Saturday, July 30, 2011

Echoes of the Past: The Buddhist Cave Temples of Xiangtangshan

Where: The Sackler Gallery

When: through July 31, 2011

Before visiting this exhibit, I attended a lecture sponsored by the Smithsonian, in which one of the Sackler's curators talked about the cave temples, their history, and the work that's been done to determine where certain pieces of their sculpture now residing in Western or Japanese collections originally stood.

A special "thank you" to my friend Yvette for inviting me to the lecture. It took place in the Ripley, in one of their meeting rooms; it was fun to be there after hours and see it in use not just as exhibit space. The Smithsonian sponsors lectures and trips almost every day on a variety of subjects, many related to current shows. It's well worth checking out, if you're looking for something to do that's both fun and educational:

I find antiquities fascinating. It really doesn't matter what the work is, I am mesmerized by extreme age. I remember, when visiting the Louvre, I stood transfixed by the Winged Victory, which dates to about 190 B.C. The idea of seeing something that old is amazing to me; someone worked on that statue so long ago, and now, through everything that's happened in human history, I'm looking at it - I really can't describe how incredible that is.

While the Buddhist cave temples are not quite as old as the Winged Victory, they date from the 500s, so they are plenty old enough to inspire my wonder. The statues remained in their caves from the time they were created until the early 20th century, when Western and Japanese collectors became interested in them. Let the looting begin! Unscrupulous Chinese dealers facilitated the removal of entire statutes and pieces of statues (heads and hands were most desirable), and these pieces were scattered across the globe. Several works ended up in the Freer; others went to the University of Pennsylvania and to many other locations. What is far worse than the breakup of the collection is the fact that often, when the pieces were being removed, they were damaged or destroyed. Beautiful works of art lost forever, due to the greed of a few.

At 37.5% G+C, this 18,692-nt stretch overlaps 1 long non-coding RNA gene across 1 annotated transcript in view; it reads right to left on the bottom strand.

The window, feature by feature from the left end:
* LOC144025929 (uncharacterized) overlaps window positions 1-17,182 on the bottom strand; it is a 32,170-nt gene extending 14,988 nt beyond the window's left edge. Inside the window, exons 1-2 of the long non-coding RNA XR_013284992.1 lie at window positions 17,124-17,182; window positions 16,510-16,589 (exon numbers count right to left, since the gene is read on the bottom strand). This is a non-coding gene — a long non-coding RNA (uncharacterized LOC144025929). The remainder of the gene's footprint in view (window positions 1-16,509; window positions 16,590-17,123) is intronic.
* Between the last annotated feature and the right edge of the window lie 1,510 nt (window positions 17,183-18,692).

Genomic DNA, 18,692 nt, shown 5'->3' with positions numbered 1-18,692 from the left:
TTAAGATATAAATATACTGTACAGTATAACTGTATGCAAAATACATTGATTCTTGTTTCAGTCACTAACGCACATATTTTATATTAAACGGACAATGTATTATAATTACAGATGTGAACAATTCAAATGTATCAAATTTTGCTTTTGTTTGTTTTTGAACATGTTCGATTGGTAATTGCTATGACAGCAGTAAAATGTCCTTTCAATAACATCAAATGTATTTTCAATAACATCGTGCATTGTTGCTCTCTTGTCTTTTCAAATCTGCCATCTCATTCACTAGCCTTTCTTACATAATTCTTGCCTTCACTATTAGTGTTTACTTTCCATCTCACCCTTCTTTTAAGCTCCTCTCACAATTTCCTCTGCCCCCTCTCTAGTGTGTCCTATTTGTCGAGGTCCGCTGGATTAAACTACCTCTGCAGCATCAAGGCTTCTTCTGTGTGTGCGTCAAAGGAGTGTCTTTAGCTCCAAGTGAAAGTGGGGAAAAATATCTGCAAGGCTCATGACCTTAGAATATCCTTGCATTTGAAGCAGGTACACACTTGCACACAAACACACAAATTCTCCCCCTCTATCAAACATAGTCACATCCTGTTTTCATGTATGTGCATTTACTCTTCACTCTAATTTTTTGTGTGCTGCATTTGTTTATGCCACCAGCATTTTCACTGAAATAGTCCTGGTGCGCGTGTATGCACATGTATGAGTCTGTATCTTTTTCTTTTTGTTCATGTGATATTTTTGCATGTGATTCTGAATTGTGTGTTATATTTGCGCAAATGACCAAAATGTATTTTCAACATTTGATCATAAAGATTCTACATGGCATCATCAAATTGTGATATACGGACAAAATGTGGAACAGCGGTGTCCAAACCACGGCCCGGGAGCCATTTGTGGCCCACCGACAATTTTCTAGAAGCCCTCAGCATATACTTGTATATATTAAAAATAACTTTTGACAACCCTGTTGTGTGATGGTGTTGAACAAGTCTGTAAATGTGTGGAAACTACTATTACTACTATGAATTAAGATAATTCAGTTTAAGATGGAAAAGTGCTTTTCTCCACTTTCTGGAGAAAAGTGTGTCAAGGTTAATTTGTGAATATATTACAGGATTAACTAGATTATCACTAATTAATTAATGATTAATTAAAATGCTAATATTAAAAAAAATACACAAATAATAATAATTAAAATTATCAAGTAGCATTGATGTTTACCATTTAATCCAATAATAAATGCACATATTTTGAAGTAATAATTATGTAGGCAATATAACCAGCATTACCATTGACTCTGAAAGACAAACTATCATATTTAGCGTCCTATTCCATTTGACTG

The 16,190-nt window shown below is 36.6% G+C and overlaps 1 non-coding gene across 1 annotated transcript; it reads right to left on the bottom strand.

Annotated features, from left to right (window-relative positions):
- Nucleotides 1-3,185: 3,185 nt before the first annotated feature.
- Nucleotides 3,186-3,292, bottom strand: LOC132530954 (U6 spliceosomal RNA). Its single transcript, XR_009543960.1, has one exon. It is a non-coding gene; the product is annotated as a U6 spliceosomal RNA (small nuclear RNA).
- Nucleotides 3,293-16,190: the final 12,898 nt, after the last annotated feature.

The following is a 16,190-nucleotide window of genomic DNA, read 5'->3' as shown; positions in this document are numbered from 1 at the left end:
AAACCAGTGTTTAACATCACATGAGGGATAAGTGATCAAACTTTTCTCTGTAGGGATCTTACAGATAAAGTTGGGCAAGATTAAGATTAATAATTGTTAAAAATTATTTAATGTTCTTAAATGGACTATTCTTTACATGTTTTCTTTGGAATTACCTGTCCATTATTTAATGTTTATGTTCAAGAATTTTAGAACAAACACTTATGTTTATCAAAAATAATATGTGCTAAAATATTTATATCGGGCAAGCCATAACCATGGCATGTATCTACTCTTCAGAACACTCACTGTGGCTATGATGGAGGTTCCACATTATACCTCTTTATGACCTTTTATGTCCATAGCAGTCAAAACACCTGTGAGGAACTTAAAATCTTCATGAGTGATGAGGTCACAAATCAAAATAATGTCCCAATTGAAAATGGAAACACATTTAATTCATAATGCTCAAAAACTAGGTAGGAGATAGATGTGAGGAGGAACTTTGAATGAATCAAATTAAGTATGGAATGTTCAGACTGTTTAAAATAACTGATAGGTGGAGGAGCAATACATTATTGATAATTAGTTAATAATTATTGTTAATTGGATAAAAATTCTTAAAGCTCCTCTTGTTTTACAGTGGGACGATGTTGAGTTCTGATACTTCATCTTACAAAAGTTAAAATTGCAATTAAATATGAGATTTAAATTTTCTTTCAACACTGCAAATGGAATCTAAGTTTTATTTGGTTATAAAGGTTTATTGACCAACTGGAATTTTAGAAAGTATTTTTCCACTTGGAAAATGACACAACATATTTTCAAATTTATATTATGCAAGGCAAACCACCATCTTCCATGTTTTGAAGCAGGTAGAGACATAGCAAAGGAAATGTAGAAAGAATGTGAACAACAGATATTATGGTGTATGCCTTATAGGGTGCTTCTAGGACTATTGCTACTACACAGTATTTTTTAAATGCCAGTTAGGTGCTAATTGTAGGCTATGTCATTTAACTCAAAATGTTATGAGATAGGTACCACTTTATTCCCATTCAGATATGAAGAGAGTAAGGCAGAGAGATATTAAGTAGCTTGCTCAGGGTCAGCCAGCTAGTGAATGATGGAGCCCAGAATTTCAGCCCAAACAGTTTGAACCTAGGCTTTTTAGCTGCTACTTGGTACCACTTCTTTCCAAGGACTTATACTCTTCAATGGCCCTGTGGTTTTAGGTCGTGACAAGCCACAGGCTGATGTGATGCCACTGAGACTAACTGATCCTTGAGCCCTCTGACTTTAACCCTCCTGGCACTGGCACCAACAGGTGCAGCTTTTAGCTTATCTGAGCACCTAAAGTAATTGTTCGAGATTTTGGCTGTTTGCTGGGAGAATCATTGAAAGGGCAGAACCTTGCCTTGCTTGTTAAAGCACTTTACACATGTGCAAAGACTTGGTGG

The pieces are just enormous; I can't quite fathom how big some of these statues are, based on the size of the heads. That was one thing I didn't quite get from the lecture, was the enormity of these works. Even if you look at a picture of someone standing next to a statue, it's not quite the same as seeing it for yourself.

I noticed that two of the pieces now in the Freer were originally in the Natural History Museum - that would have puzzled me, had I not been to the National History Museum's exhibit on its own history. With that knowledge under my belt, however, I knew exactly what had gone on.

Perhaps the best part of the exhibit is the "Digital Cave." Researchers have managed to piece together the original locations of many of the works now on display outside of China, and have used digital technology and virtual reality to "put them back." The picture above is from the digital cave - the bright yellow piece is one that has been removed. You sit in a small room and watch on three screens as shots of the walls of the caves are shown, with the removed pieces in yellow in their rightful places. The juxtaposition of 1500 year old statuary and 21st century technology is wild and terrific. Visiting the "Digital Cave" is as close to being in the caves themselves as you can get without a ticket to China. I was reminded of the Chinese idea that a picture of an experience is as good as the experience itself. I'm still not convinced this is true, but I did get a lot out of this show.

In the last room is a group of four large statutes from the southern caves. This group was separated in the early 20th century; three of the pieces went to the University of Pennsylvania and one came to the Freer. They are now together again, at least for a while. Of course, looking at all of these pieces, and contemplating how collectors and museum curators have ripped the caves apart for their own purposes, made me think about my own participation in this process. I go to museums all the time, and look at objects that come from a wide variety of countries. I don't know that all of these items have been acquired in completely legitimate ways. I felt a little guilty, but since I know I'm not going to stop seeing great shows, I decided to put the matter out of my mind. I can console myself that the cave temple pieces are now in places where they will be well cared for, and since the Smithsonian is open to the public, and free of charge, anyone can see them.

Verdict: Really worth while show - if you can catch it today or tomorrow, you won't be disappointed.

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